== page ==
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I'll just stick with my dual opposed cable steering for that kind of money.

that's it, no one wants to spend 2000 on safety, but dont mind spending 5000 to go faster, i dont understand the logic?

Brad, i only talked to him a few times, he lives out near larry (euroski). i also heard herb's euro is going north.

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Just got off the phone with the guys from IMCO. Nice guys. I priced out the complete system turn key w/out fluid and it was $3,014 plus tax and shipping. WOW! I'd wouldn't be telling the truth if I said I didn't experience some sticker shock. In addition to that he wasn't sure if the helm would fit. He told me that the helm is rather large and some of the smaller boats have issues with them fitting. I'm going to price out some of the other choices. I could stomach spending close to 2k. But over 3K is a bit much, for me anyway.

One things for sure. It must be quite an awsome set up for that kind of money. He did tell me that the price included all the fittings including the through transom fitting and all four hoses. Sounds nice. But, $$$$$$$

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FYI I talked with Latham and they offer two systems for the outboards. One is self contained and the other is full power. Self contained unit it $3,600 ish w/out all hardware, lines or wheel. The full power unit is $5,800 ish the same way. So, you can bet you'll spend another $ 500.00 or more on hardware, lines and a wheel. The cost of that set up makes the IMCO sound cheap. Oh, and they told me that they shoot for having four turns lock to lock. But, it can vary depending on a few different factors. IMCO told me that there system is 2.5 turns lock to lock. So, based on a few phone calls it sound like the IMCO is more bang for the buck. IMCO also told me that there mounting system adds so much strength to the assembly that it takes all kinds of stress of the motor mounts. I would like to see what a set up looks like on an STV. I'm sure it looks nice. Anyway, thought someone would want to know.

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sea star 2.4 helm 400

lines from the local hyd shop 125

imco system/pin/ram/plate 1300

thats 1825 plus shipping and a few quarts of fluid.

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I'll just stick with my dual opposed cable steering for that kind of money.

which is the weakest system of all!

Care to elaborate?

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Care to elaborate?

you are trusting your life to a 5/16" bolt attatched to a tiller arm.

there have been many know failures, some causing death.

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I'll just stick with my dual opposed cable steering for that kind of money.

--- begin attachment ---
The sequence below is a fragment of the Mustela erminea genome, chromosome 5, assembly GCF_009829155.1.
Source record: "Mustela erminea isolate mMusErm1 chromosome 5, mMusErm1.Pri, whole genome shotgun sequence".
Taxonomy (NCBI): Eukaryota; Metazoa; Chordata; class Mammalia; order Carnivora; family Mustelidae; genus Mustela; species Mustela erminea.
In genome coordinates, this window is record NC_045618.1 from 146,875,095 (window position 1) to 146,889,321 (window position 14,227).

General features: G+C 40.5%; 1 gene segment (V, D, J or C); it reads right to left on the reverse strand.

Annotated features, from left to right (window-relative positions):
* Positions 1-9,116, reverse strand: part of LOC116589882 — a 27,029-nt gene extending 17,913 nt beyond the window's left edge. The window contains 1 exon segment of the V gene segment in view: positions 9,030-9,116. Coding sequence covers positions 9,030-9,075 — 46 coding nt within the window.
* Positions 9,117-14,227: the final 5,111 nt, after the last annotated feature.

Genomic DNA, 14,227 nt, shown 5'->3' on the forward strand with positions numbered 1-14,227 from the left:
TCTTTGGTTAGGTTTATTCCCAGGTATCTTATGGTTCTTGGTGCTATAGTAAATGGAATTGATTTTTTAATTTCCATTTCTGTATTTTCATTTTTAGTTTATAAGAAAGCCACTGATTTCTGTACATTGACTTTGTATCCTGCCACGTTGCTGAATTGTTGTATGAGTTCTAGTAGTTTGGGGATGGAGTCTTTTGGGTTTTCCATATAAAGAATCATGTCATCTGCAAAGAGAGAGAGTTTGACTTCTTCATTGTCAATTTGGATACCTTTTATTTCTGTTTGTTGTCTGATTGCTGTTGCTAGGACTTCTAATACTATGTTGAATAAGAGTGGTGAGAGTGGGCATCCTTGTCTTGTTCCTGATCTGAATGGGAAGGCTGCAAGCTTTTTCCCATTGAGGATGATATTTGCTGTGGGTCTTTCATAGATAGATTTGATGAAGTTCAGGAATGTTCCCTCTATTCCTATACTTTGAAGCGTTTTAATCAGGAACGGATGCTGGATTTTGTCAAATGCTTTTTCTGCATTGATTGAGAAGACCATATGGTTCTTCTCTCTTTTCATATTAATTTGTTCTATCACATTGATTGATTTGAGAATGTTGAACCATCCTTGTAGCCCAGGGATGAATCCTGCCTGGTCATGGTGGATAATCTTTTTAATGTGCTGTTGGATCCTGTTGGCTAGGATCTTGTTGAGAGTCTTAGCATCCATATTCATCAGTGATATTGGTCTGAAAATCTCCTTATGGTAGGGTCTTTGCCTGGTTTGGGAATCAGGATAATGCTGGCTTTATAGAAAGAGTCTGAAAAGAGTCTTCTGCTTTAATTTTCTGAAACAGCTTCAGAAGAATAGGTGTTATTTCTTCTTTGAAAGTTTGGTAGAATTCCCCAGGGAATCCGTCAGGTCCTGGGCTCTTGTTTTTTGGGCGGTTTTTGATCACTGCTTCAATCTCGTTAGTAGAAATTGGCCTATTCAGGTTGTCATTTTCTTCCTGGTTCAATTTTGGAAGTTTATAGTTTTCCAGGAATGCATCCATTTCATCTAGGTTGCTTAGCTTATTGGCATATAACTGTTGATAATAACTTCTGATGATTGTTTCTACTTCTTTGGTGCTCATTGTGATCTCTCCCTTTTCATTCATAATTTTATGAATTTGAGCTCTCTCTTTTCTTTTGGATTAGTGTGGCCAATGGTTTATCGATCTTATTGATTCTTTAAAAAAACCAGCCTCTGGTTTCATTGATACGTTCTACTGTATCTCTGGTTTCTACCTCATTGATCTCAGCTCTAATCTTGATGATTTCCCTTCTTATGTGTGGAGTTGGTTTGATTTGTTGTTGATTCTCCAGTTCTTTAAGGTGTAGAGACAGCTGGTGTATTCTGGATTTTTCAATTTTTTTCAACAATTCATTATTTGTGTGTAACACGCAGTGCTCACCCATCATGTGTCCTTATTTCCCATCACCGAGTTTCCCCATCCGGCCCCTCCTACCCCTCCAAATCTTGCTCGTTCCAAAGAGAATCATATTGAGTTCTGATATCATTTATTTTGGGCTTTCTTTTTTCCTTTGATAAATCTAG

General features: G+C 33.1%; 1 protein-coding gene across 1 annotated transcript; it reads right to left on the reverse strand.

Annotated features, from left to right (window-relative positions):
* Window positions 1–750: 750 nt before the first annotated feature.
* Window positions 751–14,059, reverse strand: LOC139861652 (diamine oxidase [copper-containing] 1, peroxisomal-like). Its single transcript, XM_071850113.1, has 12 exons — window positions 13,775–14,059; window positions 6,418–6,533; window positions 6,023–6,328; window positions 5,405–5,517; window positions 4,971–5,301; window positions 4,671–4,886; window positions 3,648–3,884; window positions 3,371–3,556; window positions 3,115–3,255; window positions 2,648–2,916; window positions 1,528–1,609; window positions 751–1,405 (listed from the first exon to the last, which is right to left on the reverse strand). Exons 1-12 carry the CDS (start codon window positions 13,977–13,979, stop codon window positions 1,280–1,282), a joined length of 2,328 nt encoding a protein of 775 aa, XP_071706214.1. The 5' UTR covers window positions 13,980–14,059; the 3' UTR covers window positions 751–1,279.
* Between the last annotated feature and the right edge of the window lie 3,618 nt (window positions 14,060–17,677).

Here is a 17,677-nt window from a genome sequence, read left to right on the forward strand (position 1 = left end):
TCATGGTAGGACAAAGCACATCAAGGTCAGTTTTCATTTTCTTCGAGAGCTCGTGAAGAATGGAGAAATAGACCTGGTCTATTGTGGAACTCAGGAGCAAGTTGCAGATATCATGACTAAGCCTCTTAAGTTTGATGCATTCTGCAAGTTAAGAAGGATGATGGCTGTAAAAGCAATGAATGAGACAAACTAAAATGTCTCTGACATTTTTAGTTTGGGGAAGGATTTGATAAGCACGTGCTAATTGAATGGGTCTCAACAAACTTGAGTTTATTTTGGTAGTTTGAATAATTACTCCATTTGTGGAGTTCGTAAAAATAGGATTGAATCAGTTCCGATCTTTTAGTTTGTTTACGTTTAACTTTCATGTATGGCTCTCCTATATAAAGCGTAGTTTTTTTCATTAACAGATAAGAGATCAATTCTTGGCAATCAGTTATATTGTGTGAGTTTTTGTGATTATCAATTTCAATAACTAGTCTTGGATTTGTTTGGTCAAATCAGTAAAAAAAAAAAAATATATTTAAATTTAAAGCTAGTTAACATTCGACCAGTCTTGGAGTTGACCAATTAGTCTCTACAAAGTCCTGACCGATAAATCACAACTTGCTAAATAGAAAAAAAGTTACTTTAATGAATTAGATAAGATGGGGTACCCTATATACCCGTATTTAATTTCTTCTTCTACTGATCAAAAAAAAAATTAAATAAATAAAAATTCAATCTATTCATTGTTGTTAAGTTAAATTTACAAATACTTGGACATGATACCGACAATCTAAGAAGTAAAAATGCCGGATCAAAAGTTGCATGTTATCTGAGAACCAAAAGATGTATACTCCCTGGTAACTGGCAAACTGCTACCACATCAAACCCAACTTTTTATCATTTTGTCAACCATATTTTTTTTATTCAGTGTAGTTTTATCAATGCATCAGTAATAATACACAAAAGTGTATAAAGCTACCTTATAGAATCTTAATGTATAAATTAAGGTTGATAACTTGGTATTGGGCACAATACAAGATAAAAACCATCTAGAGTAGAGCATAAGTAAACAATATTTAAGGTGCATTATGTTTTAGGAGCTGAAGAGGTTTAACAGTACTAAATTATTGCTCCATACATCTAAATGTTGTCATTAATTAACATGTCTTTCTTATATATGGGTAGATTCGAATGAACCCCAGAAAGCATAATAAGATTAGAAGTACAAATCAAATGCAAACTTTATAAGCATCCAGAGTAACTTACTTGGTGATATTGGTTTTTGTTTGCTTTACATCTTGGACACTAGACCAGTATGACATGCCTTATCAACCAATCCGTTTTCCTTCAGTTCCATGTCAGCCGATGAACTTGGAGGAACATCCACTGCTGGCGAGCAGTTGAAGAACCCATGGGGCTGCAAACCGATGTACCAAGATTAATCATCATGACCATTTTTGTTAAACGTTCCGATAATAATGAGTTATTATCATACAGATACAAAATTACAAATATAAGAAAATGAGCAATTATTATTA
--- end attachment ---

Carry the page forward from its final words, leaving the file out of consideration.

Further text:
that's it, no one wants to spend 2000 on safety, but dont mind spending 5000 to go faster, i dont understand the logic?

So where is the safety issue with the dual opposed steering that is addressed by hydraulic? I don't want to spend another $2k on a $12k boat. I have driven this thing through water that most of you guys wouldn't consider for years with no issues in that department. Tell me where I'm going wrong so I can evaluate it.

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Care to elaborate?

you are trusting your life to a 5/16" bolt attatched to a tiller arm.

there have been many know failures, some causing death.

So you mean the bolts that hold the stainless plate to the tiller arm, than then connect to the two steering rods? My plate is bolted into (tiller arm is threaded) and then backed up with fiberlock jam nuts on BOTH of the 5/16" bolts there.

Are we expecting these bolts to fail, as in break, or is it more likely that they have come out over time - on the ones that have let go? Those bolts, as well as all the steering bolts, motor mount bolts and jack plate bolts get checked before every outing in my case.

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i have run the other systems without any problems. i just decided im not chancing it. i would hate for my wife to have

to tell my kids someday that i was hurt/killed because i kept using a product that i knew had a tendency to break. this

thing of going over 100mph is dangerous as it is.

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No doubt the result would be catastrophic...what I'm getting at is WHY did it fail? Because the bolt(s) broke (how many did he have, 1 or 2), or did the bolt come out over time from vibration?

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i think they shear, rt or someone with more experience will have to elaborate more on this. i imagine its from the torque of the engine

putting stress on the bolt over a period of time.

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I have had one of the bolts that hold the steering arms from the cable end to the plate come out. That day I went home on one steering arm at a slow pace. Ever since, I check all of those things before every outing.

steering.jpg